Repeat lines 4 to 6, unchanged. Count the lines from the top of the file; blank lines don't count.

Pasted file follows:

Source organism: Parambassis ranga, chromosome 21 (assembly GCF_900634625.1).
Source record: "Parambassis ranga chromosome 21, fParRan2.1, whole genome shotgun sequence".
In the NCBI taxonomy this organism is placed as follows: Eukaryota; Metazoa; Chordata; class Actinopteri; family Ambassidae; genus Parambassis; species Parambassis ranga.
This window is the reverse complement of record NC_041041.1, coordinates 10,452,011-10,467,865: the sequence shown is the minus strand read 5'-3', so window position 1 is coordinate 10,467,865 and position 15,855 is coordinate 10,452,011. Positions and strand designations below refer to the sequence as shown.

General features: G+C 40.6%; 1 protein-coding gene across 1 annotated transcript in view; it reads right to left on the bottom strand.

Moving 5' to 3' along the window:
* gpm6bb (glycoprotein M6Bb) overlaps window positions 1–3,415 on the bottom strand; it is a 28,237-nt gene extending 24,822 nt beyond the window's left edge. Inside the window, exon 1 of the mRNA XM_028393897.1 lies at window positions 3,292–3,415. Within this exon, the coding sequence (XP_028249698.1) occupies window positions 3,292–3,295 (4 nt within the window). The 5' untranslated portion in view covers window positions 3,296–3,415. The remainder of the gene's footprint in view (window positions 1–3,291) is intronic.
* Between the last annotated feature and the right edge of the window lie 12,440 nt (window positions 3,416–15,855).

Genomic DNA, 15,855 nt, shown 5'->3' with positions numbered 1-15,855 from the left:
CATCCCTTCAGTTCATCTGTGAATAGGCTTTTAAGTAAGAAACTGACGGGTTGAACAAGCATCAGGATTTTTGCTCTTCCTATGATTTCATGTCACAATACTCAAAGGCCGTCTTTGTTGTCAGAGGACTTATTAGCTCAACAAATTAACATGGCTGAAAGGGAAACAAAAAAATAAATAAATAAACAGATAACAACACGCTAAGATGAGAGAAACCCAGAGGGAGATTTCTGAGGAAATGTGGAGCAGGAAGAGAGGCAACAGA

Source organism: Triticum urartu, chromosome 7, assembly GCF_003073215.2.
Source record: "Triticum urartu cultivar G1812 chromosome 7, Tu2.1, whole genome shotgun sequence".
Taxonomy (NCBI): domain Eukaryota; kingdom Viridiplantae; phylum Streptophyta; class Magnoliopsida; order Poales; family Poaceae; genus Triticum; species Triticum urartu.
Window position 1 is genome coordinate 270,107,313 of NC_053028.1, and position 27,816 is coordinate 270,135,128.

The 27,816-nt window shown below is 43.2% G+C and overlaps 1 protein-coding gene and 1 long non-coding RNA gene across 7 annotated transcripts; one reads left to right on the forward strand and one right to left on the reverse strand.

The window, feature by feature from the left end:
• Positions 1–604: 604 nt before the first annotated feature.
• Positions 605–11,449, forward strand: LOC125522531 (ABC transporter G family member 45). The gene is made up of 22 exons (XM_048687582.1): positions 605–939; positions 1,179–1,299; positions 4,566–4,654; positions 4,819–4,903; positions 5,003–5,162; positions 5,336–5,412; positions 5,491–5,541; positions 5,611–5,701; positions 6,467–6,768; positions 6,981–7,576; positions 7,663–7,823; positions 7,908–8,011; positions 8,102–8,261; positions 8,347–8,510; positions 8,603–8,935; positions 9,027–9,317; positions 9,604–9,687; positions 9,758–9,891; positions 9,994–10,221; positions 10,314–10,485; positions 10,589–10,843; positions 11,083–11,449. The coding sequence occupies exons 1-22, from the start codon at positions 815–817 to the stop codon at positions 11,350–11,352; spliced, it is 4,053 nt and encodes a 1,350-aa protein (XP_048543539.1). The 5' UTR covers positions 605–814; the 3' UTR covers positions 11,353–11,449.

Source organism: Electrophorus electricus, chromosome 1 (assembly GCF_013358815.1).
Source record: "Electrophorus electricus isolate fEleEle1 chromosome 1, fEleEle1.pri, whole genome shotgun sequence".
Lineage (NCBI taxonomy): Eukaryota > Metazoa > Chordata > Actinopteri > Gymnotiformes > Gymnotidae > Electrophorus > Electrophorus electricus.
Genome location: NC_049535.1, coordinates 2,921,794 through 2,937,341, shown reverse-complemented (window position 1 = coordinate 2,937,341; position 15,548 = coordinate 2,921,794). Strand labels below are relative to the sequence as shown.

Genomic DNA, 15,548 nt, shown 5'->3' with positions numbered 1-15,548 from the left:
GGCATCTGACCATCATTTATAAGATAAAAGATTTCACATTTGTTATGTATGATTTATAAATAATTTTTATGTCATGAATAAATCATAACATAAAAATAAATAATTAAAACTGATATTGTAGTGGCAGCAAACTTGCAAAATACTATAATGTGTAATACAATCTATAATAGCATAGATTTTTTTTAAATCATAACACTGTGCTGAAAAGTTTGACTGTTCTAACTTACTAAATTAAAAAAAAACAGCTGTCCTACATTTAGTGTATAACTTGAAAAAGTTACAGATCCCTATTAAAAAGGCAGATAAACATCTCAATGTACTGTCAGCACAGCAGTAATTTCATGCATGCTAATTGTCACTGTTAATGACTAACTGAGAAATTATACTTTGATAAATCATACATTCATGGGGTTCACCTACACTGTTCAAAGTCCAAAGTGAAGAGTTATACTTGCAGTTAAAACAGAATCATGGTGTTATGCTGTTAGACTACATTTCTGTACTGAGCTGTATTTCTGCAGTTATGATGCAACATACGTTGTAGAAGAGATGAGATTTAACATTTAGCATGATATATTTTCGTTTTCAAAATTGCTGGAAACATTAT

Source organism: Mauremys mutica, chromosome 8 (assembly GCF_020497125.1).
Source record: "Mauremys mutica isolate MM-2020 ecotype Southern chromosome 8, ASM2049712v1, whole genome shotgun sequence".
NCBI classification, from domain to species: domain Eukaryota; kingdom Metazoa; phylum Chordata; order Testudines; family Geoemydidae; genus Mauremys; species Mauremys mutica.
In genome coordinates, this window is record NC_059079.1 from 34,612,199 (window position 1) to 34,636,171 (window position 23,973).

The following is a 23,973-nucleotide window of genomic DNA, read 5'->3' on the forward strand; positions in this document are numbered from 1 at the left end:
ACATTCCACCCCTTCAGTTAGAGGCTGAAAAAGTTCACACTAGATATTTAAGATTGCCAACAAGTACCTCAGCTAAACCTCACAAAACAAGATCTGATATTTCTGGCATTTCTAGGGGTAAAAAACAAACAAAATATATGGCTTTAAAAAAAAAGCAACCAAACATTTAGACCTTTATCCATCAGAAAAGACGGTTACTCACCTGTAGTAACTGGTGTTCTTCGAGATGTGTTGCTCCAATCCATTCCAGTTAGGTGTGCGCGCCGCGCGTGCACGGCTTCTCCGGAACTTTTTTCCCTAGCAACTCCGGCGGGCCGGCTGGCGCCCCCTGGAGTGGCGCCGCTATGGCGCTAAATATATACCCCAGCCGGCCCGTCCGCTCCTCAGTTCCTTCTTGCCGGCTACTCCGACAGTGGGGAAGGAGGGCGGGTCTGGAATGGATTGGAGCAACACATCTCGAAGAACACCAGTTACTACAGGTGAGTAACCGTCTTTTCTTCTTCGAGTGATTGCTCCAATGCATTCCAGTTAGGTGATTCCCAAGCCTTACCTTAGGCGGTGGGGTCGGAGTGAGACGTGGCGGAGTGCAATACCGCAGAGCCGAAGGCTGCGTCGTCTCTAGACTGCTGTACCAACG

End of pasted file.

This window is the reverse complement of record NC_041041.1, coordinates 10,452,011-10,467,865: the sequence shown is the minus strand read 5'-3', so window position 1 is coordinate 10,467,865 and position 15,855 is coordinate 10,452,011. Positions and strand designations below refer to the sequence as shown.

General features: G+C 40.6%; 1 protein-coding gene across 1 annotated transcript in view; it reads right to left on the bottom strand.

Moving 5' to 3' along the window: